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Q: I don't have much investing experience but would like to buy shares of a mutual fund online. What do you think? From a reader via e-mail.

A. I think you're better off either finding a broker with whom you'd like to work and do your fund investing through them. Or, if it's a no-load fund that's caught your eye, purchasing shares of it directly from the fund family offering it. Here are three reasons why:

  • Experience. As a new or even nearly new investor, odds are you'll need some help and guidance deciding which funds are appropriate for you, fall within your risk parameters and invest into securities that you believe will be winners over the long haul. A broker or financial planner can help you understand the markets, mutual fund investing and guide you towards funds that might meet those personal investing needs.

    Even the licensed representatives answering the phone lines at no-load fund families can offer direction. Perhaps not as extensively as say a financial planner might, but more and more no-load fund families offer indirect investment advice either through the literature they offer prospective shareholders, data on their web sites, or in very general terms, from their phone representatives.

    So, even though the fund screens that different online brokerage firms make available are wonderful tools, there's nothing quite talking about your personal fund investments with an experienced investment professional---especially if your are new to fund investing.

  • Time. While the print ads and commercials might lead you to believe otherwise, opening an account online doesn't take an instant. Nor once it's opened, does it mean that you'll be able to purchase your fund shares that same day.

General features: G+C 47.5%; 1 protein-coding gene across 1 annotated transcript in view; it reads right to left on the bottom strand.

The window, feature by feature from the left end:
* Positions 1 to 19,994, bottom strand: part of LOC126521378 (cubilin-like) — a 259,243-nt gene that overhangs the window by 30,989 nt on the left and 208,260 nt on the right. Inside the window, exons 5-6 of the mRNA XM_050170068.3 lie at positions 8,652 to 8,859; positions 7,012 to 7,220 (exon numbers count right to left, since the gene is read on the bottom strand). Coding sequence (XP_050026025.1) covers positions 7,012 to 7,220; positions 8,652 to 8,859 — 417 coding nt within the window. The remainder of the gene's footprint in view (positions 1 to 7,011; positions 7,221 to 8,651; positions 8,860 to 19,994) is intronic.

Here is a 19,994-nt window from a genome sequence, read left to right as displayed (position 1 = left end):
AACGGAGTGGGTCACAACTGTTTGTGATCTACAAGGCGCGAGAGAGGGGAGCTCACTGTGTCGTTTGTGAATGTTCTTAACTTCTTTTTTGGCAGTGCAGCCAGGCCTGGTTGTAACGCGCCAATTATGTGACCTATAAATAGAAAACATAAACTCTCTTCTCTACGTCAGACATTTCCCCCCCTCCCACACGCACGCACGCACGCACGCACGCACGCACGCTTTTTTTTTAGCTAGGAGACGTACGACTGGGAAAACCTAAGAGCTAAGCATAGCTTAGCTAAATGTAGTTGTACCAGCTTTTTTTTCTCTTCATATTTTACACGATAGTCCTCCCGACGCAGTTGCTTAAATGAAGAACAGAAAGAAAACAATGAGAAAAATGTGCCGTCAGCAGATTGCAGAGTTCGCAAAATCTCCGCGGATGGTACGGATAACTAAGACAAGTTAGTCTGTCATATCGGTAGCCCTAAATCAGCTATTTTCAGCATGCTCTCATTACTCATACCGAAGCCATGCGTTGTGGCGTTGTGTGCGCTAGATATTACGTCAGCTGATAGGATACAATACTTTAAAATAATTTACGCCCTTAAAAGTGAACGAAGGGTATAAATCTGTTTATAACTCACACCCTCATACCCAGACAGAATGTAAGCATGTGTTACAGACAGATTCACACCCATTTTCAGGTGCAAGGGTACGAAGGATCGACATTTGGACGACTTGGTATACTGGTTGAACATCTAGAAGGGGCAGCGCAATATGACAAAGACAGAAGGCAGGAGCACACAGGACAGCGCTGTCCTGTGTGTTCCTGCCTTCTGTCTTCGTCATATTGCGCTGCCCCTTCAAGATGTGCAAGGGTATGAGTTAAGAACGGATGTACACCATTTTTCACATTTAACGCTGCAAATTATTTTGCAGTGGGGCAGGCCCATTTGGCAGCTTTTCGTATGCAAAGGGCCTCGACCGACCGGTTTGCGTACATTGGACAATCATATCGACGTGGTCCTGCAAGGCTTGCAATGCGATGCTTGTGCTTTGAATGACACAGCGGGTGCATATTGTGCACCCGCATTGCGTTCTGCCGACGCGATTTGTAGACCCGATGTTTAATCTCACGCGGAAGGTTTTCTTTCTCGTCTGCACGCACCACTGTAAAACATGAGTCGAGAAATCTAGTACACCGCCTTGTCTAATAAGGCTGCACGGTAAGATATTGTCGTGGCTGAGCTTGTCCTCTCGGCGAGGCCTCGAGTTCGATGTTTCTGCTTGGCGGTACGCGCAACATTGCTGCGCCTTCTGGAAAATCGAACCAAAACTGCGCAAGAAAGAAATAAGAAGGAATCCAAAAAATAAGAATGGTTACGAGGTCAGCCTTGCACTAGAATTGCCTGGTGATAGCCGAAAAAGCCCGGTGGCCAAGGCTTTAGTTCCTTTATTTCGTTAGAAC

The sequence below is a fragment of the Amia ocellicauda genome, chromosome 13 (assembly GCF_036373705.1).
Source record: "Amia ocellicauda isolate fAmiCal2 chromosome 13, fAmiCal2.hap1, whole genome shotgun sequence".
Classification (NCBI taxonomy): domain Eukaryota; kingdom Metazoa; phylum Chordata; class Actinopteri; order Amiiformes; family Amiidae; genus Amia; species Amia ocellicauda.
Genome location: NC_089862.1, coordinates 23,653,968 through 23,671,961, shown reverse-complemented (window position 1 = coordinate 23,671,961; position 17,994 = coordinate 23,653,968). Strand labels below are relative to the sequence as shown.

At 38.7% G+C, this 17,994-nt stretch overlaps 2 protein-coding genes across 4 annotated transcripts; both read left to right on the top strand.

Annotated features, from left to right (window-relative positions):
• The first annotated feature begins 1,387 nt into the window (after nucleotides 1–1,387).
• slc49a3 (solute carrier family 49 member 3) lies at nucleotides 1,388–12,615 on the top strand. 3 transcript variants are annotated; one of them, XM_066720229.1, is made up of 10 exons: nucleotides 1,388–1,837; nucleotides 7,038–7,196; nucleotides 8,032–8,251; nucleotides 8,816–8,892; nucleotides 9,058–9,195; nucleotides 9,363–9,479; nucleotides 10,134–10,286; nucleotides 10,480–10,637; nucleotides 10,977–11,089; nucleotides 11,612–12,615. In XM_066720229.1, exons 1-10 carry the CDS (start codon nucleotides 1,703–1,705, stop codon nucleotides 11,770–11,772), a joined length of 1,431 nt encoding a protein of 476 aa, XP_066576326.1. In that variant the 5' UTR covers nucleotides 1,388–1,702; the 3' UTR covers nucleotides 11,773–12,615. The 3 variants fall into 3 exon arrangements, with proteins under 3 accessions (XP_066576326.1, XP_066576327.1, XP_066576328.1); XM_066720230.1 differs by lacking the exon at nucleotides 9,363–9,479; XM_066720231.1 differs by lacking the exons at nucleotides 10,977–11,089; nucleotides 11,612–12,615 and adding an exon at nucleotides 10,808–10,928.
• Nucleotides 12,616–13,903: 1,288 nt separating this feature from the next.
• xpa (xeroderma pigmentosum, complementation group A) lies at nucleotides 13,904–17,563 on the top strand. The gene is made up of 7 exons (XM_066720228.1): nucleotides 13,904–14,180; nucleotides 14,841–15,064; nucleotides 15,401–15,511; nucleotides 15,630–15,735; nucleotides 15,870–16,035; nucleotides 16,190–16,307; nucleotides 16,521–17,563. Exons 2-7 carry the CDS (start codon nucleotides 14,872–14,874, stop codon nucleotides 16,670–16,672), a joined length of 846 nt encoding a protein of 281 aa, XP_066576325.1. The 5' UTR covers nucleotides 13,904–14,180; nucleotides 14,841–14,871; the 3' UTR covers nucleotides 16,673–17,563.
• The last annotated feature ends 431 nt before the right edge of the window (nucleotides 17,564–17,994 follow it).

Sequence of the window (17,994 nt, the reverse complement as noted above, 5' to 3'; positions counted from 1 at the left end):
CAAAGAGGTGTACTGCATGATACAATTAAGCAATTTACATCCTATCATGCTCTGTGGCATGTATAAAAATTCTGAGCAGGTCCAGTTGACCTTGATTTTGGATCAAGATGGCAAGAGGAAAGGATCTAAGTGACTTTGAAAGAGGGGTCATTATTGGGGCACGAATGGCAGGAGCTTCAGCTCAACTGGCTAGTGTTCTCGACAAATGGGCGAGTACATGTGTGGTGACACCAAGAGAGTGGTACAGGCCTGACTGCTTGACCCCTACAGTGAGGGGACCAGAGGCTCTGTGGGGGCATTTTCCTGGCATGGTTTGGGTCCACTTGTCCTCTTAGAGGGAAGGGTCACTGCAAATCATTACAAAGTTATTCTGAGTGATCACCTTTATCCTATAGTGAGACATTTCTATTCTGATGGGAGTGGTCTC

For example, it took me three different tries at one online brokerage firm just to open the account. Then, once the online forms had been completed and submitted correctly, another day before the account was approved for trading. Even then I couldn't place an order: Money needed to be either wired, transferred or mailed into the account before the order could be accepted.

    In the personal world of brokers and planners, there are still account forms to be filled out and monies needed but sometimes accounts can be opened and orders placed--and filled---on the same day.

  • Money. Although you can save a great deal on commissions when you buy stocks online, purchasing fund shares this way is often no bargain.

    While there are oodles of funds to invest in online that have no-transaction fees tacked on to them, that's not always the case. At DLJdirect, for instance, investing in a no-load fund will cost you $70 round trip: $35 when purchasing fund shares and $35 when selling them.

    Visit Schwab.com and decide to purchase shares of a mutual fund other than one of the 1700 listed in their OneSource Program and you'll pay a transaction fee. For a $1000 investment into one such fund the transaction fee would be $39.00 less 20 percent for investing online. At Fidelity.com, mutual fund transaction fees can cost $75 should you choose a fund that's not a part of their no transaction fee program.

    If you're invested in a load fund, i.e. one with a sales charge, buying them online could mean you escape transaction fees, but there will still be the fund's sales charges to pay, as you would through a broker.

Having said all of that, if you're mind is really set on online mutual fund investing, plan on spending a few hours doing your research to compare things like commissions and fund offerings from the various firms. And, check out www. gomez.com. or www.superstarinvestor.com . Both offer evaluations and ratings of online brokerage firms.

To read more articles, please visit the column archive.

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